The attack happened five days after a similar daring onslaught on the university.
MAY 19: MOTHER, TWO CHILDREN KILLED IN SUICIDE ATTACK IN BORNO VILLAGE
On this day, four people were killed, including a mother and two children when suicide bombers detonated explosives in Umarari village, Borno state. Eight other people sustained wounds.
The state police command said the attack was carried out by three suicide bombers, a male and two females.
Victor Isuku, the police spokesman, who confirmed the incident, said the bombers attempted to gain access to Maiduguri town, but that they failed.
He said the members of the civilian joint task force challenged the bombers, who proceeded to detonate the explosives strapped to their bodies.
JUNE 7: BOKO HARAM LAUNCHES OPEN ATTACK ON MAIDUGURI
On this day, the insurgents launched a frontal attack on Addawari village of Maiduguri. This was perhaps, the sect’s first open and daring attack on the city since May 6 when its commanders were released.
According to residents, the insurgents came to the village around 5:30pm shooting sporadically and detonating bombs. More than a dozen people were reported killed in the attack. However, troops moved in and stopped the rampage.
JUNE 19: 12 PEOPLE KILLED IN SUICIDE ATTACK IN BORNO VILLAGE
On this day, the Borno police command said five Boko Haram insurgents killed 12 people in multiple suicide attacks in Dalori, a village near Maiduguri, capital of the state.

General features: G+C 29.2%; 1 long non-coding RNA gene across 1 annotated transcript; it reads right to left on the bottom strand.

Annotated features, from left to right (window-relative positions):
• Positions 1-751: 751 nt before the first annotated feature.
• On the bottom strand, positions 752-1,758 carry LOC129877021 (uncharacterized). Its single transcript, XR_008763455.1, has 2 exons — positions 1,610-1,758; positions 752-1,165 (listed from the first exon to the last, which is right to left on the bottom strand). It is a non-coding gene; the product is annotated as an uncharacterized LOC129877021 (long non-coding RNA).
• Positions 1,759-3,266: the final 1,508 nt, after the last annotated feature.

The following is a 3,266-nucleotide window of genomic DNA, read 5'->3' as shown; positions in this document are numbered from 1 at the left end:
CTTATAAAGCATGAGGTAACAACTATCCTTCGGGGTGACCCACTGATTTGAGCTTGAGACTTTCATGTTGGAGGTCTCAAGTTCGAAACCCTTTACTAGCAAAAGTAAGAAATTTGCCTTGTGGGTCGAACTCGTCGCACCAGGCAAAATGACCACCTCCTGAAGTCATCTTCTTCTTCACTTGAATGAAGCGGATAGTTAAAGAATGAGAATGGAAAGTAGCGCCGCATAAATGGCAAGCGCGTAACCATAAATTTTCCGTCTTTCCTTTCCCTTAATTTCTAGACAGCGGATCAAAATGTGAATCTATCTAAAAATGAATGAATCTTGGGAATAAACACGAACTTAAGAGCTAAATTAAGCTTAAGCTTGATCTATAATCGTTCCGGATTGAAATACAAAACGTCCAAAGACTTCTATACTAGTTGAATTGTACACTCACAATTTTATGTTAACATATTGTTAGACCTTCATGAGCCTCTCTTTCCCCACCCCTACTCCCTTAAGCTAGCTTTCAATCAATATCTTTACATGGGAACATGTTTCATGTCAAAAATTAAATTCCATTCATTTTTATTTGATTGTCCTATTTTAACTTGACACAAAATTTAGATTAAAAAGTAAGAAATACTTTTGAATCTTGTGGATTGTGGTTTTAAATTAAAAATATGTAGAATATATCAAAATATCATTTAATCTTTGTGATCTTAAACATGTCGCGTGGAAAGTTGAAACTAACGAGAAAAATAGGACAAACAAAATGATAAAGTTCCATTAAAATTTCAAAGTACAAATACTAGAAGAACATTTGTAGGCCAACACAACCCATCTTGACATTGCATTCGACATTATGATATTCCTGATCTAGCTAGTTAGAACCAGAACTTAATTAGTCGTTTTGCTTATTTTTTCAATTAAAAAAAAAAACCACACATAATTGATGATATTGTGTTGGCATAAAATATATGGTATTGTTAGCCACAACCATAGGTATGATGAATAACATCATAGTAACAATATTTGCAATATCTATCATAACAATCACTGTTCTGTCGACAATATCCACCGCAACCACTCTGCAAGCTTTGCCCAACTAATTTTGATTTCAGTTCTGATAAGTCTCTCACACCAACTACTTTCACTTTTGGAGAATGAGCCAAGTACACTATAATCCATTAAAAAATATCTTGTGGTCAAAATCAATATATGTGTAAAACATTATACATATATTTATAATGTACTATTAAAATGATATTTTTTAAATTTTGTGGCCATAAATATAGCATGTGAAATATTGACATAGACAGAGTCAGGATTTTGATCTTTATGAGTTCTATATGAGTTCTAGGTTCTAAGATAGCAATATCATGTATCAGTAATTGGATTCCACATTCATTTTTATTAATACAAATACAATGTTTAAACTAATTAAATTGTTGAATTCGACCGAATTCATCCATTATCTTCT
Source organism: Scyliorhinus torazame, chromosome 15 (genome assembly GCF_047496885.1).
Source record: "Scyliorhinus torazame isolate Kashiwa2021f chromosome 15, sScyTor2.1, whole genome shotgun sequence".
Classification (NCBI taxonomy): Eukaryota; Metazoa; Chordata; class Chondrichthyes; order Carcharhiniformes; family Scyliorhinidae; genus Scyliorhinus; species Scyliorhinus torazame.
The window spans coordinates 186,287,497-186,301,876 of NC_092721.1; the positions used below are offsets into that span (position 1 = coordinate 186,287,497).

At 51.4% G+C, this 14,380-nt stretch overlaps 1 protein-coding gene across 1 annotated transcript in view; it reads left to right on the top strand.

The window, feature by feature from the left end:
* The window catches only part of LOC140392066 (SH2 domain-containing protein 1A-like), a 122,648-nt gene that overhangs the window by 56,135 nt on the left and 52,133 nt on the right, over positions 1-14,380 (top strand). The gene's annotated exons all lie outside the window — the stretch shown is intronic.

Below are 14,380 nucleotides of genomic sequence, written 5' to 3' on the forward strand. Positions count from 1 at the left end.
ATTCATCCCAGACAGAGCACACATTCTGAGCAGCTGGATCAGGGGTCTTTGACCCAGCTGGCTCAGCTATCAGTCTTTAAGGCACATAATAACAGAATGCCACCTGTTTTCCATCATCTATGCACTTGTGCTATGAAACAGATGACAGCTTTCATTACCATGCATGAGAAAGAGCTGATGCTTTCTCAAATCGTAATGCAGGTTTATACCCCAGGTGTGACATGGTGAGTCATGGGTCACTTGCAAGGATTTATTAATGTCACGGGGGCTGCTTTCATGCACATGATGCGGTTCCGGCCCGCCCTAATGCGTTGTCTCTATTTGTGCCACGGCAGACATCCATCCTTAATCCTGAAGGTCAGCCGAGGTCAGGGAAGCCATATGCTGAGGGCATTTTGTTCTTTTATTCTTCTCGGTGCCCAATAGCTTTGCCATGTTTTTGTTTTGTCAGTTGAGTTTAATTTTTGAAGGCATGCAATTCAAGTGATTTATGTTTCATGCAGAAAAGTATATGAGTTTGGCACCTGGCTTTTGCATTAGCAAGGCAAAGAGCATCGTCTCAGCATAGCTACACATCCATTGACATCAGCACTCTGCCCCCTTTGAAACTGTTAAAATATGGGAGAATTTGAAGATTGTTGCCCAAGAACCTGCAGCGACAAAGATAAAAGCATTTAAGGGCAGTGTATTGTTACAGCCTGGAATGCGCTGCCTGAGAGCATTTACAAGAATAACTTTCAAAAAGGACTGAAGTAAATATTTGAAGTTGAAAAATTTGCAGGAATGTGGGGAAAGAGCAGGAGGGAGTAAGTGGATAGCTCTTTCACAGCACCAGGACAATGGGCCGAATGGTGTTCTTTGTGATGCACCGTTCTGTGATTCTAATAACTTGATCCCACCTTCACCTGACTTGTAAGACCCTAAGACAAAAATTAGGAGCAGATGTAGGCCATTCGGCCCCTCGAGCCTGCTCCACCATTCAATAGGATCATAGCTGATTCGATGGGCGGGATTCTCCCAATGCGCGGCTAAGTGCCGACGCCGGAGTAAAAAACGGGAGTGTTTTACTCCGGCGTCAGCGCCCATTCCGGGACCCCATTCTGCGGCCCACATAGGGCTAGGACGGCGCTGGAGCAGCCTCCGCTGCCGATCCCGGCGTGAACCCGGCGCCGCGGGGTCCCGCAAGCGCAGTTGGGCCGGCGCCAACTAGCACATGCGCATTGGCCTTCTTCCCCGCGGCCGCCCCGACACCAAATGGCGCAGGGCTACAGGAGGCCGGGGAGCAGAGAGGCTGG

Victor Isuku, spokesman of the command, said the first attack happened around 8:30 pm on Sunday when five female suicide bombers detonated improvised explosive devices (IEDs) strapped to their bodies.
He said the first attacker detonated her bomb near a mosque, killing seven persons, while the second one did the same thing in a house, killing five people.
JUNE 21: TWO POLICEMEN KILLED IN AMBUSH
On this day, at least two policemen were reported killed while 57 others fled when the insurgents ambushed their convoy in the Damboa area of Borno state.
An officer who witnessed the attack said some of his colleagues were yet to be found.
He said men of the state anti-robbery squad (SARS) deployed to rescue the officers were not able to do so. He added that they were conveying the corpse of a policewoman to Adamawa state when the sect struck.
JUNE 25: 16 PEOPLE KILLED IN MULTIPLE SUICIDE ATTACKS IN MAIDUGURI
On this day, at least 10 people were killed in multiple attacks carried out by suicide bombers.
Damian Chukwu, Borno state police commissioner, confirmed the attacks.
In all, 16 persons including the suicide bombers died in the multiple explosions while 13 persons were injured.
There have been other attacks, a few without casualties, in Maiduguri since the swap.
Shekau has also released a video where he boasted that the police officers he “captured” had become his slaves. Security forces need to go back to the drawing board. The current administration which is struggling on many fronts has listed security as one of its gains, but the resurgence of attacks in the north-east is puncturing that. The government needs to act fast, lest, we return to the horrorful days of the past. God forbid!